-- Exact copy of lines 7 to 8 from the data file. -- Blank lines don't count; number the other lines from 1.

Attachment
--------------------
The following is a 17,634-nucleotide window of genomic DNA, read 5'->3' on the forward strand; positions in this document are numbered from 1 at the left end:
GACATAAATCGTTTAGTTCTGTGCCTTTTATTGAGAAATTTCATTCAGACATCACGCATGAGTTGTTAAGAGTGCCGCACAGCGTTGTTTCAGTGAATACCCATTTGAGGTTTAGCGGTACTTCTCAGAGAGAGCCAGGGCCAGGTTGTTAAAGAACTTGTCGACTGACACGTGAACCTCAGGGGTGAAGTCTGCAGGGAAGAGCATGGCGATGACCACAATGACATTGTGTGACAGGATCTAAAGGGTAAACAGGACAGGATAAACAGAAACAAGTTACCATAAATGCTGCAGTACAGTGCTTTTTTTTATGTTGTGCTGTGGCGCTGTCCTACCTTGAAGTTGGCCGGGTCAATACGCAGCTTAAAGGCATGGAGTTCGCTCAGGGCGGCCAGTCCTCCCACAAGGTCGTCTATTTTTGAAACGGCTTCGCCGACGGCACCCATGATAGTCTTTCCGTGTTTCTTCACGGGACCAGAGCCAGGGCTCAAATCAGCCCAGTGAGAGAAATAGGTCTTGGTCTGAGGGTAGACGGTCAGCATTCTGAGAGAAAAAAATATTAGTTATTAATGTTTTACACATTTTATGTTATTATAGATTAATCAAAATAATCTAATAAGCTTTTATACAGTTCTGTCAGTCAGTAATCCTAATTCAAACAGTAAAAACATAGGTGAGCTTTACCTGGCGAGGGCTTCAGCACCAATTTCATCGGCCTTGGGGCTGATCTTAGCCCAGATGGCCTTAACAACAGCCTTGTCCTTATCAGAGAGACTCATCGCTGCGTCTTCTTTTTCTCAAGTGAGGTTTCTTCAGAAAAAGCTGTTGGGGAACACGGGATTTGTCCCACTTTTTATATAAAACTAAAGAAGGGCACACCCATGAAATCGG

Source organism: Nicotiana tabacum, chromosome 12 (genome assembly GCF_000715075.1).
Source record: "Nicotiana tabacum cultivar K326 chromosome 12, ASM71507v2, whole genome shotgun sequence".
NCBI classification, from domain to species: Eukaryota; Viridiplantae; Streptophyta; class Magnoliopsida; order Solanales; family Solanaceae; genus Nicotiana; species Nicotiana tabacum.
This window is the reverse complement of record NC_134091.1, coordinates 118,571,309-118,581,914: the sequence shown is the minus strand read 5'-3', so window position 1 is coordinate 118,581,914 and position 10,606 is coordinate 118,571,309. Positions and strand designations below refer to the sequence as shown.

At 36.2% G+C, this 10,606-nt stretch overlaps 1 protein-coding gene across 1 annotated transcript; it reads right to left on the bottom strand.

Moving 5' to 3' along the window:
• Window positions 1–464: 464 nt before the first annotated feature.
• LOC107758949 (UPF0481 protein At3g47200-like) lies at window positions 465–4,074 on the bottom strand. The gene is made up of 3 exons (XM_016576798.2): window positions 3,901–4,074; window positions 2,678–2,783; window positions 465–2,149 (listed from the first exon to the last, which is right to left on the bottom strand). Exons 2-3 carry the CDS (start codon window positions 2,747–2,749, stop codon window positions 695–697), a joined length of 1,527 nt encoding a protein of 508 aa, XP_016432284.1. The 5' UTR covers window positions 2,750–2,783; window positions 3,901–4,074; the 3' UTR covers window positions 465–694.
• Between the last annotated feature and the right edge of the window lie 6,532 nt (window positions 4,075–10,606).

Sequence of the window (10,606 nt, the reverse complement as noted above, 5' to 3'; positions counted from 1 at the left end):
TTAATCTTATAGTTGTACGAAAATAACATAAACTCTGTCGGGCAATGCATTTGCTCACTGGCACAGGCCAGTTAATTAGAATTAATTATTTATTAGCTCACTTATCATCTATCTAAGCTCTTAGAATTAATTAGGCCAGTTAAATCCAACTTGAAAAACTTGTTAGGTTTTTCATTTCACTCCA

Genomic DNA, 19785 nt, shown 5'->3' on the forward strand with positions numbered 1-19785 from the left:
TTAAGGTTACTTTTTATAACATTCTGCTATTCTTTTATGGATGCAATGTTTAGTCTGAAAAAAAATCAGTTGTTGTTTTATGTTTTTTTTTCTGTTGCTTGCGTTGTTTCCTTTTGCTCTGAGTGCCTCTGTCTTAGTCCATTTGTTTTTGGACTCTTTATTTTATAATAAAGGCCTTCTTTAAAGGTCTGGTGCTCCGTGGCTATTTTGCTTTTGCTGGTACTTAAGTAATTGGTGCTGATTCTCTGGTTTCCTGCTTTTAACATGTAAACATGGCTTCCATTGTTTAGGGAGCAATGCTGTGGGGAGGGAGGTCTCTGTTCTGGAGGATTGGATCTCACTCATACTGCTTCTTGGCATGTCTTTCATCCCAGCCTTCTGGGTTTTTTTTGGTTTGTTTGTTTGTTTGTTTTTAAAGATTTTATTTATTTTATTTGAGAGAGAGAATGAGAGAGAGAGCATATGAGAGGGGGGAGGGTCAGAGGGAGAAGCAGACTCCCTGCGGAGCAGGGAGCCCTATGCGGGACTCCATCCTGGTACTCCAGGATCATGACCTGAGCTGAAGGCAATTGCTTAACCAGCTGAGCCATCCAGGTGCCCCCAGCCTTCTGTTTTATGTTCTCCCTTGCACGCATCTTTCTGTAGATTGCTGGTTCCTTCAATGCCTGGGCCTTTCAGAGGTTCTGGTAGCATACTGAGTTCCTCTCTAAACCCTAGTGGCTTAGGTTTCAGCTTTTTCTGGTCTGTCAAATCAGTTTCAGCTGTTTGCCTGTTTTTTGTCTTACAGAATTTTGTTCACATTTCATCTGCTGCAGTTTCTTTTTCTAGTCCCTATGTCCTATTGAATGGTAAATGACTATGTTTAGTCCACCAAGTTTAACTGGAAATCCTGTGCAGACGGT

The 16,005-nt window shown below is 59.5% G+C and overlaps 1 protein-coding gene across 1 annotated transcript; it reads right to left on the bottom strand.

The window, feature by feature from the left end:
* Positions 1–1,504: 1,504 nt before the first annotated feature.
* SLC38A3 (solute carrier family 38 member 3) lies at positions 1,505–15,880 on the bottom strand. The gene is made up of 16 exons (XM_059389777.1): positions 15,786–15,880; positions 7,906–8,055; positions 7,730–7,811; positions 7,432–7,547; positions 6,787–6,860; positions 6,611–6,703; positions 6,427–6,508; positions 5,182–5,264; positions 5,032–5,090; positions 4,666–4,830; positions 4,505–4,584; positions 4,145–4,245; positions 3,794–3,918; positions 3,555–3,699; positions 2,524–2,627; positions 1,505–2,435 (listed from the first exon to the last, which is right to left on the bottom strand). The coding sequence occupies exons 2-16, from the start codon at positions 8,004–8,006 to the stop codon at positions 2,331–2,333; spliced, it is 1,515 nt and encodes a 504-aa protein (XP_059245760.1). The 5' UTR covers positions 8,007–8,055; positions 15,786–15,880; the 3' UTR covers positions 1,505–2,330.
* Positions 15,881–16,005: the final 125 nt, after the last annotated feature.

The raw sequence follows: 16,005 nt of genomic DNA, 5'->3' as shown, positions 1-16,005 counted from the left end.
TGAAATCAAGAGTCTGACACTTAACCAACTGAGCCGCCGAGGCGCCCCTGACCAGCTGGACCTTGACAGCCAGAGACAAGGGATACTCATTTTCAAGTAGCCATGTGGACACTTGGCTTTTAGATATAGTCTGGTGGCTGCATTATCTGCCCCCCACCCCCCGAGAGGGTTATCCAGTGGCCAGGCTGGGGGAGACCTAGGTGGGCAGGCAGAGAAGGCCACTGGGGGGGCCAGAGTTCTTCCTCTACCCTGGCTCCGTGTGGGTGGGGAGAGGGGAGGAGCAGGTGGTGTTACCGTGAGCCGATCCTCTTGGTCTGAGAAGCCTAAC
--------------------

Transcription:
At 36.2% G+C, this 10,606-nt stretch overlaps 1 protein-coding gene across 1 annotated transcript; it reads right to left on the bottom strand.

Moving 5' to 3' along the window: